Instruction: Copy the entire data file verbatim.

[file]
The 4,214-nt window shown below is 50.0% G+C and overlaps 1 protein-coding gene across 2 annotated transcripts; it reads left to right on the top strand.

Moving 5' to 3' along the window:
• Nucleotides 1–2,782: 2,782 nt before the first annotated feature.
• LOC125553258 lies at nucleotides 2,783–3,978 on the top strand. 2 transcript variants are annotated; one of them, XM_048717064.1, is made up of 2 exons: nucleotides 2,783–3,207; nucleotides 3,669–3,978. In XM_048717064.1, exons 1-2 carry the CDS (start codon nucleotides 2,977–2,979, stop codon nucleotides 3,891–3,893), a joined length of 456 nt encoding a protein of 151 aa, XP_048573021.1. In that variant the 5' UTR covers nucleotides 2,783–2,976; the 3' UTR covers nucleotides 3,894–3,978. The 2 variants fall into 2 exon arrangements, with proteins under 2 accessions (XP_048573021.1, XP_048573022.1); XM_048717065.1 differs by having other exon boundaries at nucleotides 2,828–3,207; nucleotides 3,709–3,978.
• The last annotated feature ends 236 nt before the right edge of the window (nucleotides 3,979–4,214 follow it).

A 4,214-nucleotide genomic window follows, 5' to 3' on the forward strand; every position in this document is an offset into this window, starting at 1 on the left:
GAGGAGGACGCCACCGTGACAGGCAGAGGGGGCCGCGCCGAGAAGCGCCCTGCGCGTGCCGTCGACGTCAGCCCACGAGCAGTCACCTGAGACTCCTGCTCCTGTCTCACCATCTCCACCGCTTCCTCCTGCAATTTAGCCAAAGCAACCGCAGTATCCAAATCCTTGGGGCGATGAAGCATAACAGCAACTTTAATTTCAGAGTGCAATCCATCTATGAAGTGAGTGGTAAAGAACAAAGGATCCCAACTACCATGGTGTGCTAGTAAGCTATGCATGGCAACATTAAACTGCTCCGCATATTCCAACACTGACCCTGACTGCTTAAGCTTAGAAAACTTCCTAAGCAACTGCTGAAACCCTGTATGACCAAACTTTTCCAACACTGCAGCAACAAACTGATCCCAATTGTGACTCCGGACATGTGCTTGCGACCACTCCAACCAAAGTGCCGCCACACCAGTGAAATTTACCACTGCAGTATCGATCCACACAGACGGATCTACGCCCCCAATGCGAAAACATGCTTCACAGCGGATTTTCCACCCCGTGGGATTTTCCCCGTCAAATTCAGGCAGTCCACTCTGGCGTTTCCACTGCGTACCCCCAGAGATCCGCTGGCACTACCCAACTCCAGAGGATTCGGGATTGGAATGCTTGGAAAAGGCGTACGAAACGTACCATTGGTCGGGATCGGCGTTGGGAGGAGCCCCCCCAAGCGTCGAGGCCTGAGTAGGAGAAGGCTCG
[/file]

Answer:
The 4,214-nt window shown below is 50.0% G+C and overlaps 1 protein-coding gene across 2 annotated transcripts; it reads left to right on the top strand.

Moving 5' to 3' along the window:
• Nucleotides 1–2,782: 2,782 nt before the first annotated feature.
• LOC125553258 lies at nucleotides 2,783–3,978 on the top strand. 2 transcript variants are annotated; one of them, XM_048717064.1, is made up of 2 exons: nucleotides 2,783–3,207; nucleotides 3,669–3,978. In XM_048717064.1, exons 1-2 carry the CDS (start codon nucleotides 2,977–2,979, stop codon nucleotides 3,891–3,893), a joined length of 456 nt encoding a protein of 151 aa, XP_048573021.1. In that variant the 5' UTR covers nucleotides 2,783–2,976; the 3' UTR covers nucleotides 3,894–3,978. The 2 variants fall into 2 exon arrangements, with proteins under 2 accessions (XP_048573021.1, XP_048573022.1); XM_048717065.1 differs by having other exon boundaries at nucleotides 2,828–3,207; nucleotides 3,709–3,978.
• The last annotated feature ends 236 nt before the right edge of the window (nucleotides 3,979–4,214 follow it).

A 4,214-nucleotide genomic window follows, 5' to 3' on the forward strand; every position in this document is an offset into this window, starting at 1 on the left:
GAGGAGGACGCCACCGTGACAGGCAGAGGGGGCCGCGCCGAGAAGCGCCCTGCGCGTGCCGTCGACGTCAGCCCACGAGCAGTCACCTGAGACTCCTGCTCCTGTCTCACCATCTCCACCGCTTCCTCCTGCAATTTAGCCAAAGCAACCGCAGTATCCAAATCCTTGGGGCGATGAAGCATAACAGCAACTTTAATTTCAGAGTGCAATCCATCTATGAAGTGAGTGGTAAAGAACAAAGGATCCCAACTACCATGGTGTGCTAGTAAGCTATGCATGGCAACATTAAACTGCTCCGCATATTCCAACACTGACCCTGACTGCTTAAGCTTAGAAAACTTCCTAAGCAACTGCTGAAACCCTGTATGACCAAACTTTTCCAACACTGCAGCAACAAACTGATCCCAATTGTGACTCCGGACATGTGCTTGCGACCACTCCAACCAAAGTGCCGCCACACCAGTGAAATTTACCACTGCAGTATCGATCCACACAGACGGATCTACGCCCCCAATGCGAAAACATGCTTCACAGCGGATTTTCCACCCCGTGGGATTTTCCCCGTCAAATTCAGGCAGTCCACTCTGGCGTTTCCACTGCGTACCCCCAGAGATCCGCTGGCACTACCCAACTCCAGAGGATTCGGGATTGGAATGCTTGGAAAAGGCGTACGAAACGTACCATTGGTCGGGATCGGCGTTGGGAGGAGCCCCCCCAAGCGTCGAGGCCTGAGTAGGAGAAGGCTCG